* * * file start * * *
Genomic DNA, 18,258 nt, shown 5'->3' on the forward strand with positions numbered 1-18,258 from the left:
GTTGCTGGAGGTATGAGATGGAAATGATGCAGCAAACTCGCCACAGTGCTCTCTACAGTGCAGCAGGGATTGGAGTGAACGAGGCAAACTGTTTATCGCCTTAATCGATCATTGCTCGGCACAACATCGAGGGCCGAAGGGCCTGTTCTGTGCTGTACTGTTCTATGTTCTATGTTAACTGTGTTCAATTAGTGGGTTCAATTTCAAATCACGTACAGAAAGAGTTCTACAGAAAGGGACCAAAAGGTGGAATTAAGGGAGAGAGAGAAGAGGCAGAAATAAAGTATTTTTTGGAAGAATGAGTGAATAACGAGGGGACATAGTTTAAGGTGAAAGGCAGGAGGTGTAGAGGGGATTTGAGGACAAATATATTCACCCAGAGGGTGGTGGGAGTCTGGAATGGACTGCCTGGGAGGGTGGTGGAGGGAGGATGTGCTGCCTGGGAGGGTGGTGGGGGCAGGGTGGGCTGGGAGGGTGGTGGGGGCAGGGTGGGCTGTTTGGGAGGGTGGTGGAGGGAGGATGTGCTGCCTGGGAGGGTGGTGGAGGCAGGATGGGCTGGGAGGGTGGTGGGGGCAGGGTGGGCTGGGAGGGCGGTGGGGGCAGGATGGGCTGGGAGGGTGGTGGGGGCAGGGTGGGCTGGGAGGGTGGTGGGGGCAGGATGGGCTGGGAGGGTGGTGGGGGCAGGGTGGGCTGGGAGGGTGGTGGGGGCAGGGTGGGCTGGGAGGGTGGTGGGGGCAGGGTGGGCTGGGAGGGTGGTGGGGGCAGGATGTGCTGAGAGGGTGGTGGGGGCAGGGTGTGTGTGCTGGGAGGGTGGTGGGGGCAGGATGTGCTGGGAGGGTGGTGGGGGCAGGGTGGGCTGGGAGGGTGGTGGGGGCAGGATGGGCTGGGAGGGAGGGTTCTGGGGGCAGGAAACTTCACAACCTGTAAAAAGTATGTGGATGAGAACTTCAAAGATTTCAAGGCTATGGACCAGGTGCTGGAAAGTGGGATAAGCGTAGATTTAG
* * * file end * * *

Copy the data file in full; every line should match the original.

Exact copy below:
Genomic DNA, 18,258 nt, shown 5'->3' on the forward strand with positions numbered 1-18,258 from the left:
GTTGCTGGAGGTATGAGATGGAAATGATGCAGCAAACTCGCCACAGTGCTCTCTACAGTGCAGCAGGGATTGGAGTGAACGAGGCAAACTGTTTATCGCCTTAATCGATCATTGCTCGGCACAACATCGAGGGCCGAAGGGCCTGTTCTGTGCTGTACTGTTCTATGTTCTATGTTAACTGTGTTCAATTAGTGGGTTCAATTTCAAATCACGTACAGAAAGAGTTCTACAGAAAGGGACCAAAAGGTGGAATTAAGGGAGAGAGAGAAGAGGCAGAAATAAAGTATTTTTTGGAAGAATGAGTGAATAACGAGGGGACATAGTTTAAGGTGAAAGGCAGGAGGTGTAGAGGGGATTTGAGGACAAATATATTCACCCAGAGGGTGGTGGGAGTCTGGAATGGACTGCCTGGGAGGGTGGTGGAGGGAGGATGTGCTGCCTGGGAGGGTGGTGGGGGCAGGGTGGGCTGGGAGGGTGGTGGGGGCAGGGTGGGCTGTTTGGGAGGGTGGTGGAGGGAGGATGTGCTGCCTGGGAGGGTGGTGGAGGCAGGATGGGCTGGGAGGGTGGTGGGGGCAGGGTGGGCTGGGAGGGCGGTGGGGGCAGGATGGGCTGGGAGGGTGGTGGGGGCAGGGTGGGCTGGGAGGGTGGTGGGGGCAGGATGGGCTGGGAGGGTGGTGGGGGCAGGGTGGGCTGGGAGGGTGGTGGGGGCAGGGTGGGCTGGGAGGGTGGTGGGGGCAGGGTGGGCTGGGAGGGTGGTGGGGGCAGGATGTGCTGAGAGGGTGGTGGGGGCAGGGTGTGTGTGCTGGGAGGGTGGTGGGGGCAGGATGTGCTGGGAGGGTGGTGGGGGCAGGGTGGGCTGGGAGGGTGGTGGGGGCAGGATGGGCTGGGAGGGAGGGTTCTGGGGGCAGGAAACTTCACAACCTGTAAAAAGTATGTGGATGAGAACTTCAAAGATTTCAAGGCTATGGACCAGGTGCTGGAAAGTGGGATAAGCGTAGATTTAG